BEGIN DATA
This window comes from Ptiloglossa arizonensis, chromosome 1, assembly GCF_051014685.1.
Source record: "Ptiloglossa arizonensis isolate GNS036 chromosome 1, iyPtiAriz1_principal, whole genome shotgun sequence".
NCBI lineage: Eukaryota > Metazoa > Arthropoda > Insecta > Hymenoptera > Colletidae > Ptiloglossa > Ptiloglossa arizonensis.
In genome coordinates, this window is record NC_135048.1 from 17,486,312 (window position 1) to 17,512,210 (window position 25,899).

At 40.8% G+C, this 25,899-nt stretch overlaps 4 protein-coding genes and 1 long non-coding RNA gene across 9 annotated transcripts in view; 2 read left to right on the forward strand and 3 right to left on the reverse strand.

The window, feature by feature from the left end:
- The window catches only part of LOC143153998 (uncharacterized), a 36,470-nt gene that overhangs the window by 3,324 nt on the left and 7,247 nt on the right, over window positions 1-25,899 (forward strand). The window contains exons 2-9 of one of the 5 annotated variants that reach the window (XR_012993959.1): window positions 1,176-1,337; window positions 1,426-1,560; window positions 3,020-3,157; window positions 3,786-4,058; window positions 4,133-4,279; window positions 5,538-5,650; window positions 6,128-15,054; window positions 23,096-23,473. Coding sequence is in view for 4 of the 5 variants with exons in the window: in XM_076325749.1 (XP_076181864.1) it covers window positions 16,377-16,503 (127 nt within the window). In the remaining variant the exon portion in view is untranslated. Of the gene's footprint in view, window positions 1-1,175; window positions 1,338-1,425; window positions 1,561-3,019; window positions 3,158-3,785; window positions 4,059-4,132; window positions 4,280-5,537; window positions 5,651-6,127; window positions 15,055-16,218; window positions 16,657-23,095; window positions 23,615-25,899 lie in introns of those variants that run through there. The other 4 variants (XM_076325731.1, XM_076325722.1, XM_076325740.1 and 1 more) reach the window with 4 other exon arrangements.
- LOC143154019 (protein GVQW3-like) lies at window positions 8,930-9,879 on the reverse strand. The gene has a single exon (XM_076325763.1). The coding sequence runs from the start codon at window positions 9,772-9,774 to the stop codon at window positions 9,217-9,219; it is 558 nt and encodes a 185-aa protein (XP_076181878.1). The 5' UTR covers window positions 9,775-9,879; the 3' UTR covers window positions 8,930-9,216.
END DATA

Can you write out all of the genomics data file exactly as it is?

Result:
This window comes from Ptiloglossa arizonensis, chromosome 1, assembly GCF_051014685.1.
Source record: "Ptiloglossa arizonensis isolate GNS036 chromosome 1, iyPtiAriz1_principal, whole genome shotgun sequence".
NCBI lineage: Eukaryota > Metazoa > Arthropoda > Insecta > Hymenoptera > Colletidae > Ptiloglossa > Ptiloglossa arizonensis.
In genome coordinates, this window is record NC_135048.1 from 17,486,312 (window position 1) to 17,512,210 (window position 25,899).

At 40.8% G+C, this 25,899-nt stretch overlaps 4 protein-coding genes and 1 long non-coding RNA gene across 9 annotated transcripts in view; 2 read left to right on the forward strand and 3 right to left on the reverse strand.

The window, feature by feature from the left end:
- The window catches only part of LOC143153998 (uncharacterized), a 36,470-nt gene that overhangs the window by 3,324 nt on the left and 7,247 nt on the right, over window positions 1-25,899 (forward strand). The window contains exons 2-9 of one of the 5 annotated variants that reach the window (XR_012993959.1): window positions 1,176-1,337; window positions 1,426-1,560; window positions 3,020-3,157; window positions 3,786-4,058; window positions 4,133-4,279; window positions 5,538-5,650; window positions 6,128-15,054; window positions 23,096-23,473. Coding sequence is in view for 4 of the 5 variants with exons in the window: in XM_076325749.1 (XP_076181864.1) it covers window positions 16,377-16,503 (127 nt within the window). In the remaining variant the exon portion in view is untranslated. Of the gene's footprint in view, window positions 1-1,175; window positions 1,338-1,425; window positions 1,561-3,019; window positions 3,158-3,785; window positions 4,059-4,132; window positions 4,280-5,537; window positions 5,651-6,127; window positions 15,055-16,218; window positions 16,657-23,095; window positions 23,615-25,899 lie in introns of those variants that run through there. The other 4 variants (XM_076325731.1, XM_076325722.1, XM_076325740.1 and 1 more) reach the window with 4 other exon arrangements.
- LOC143154019 (protein GVQW3-like) lies at window positions 8,930-9,879 on the reverse strand. The gene has a single exon (XM_076325763.1). The coding sequence runs from the start codon at window positions 9,772-9,774 to the stop codon at window positions 9,217-9,219; it is 558 nt and encodes a 185-aa protein (XP_076181878.1). The 5' UTR covers window positions 9,775-9,879; the 3' UTR covers window positions 8,930-9,216.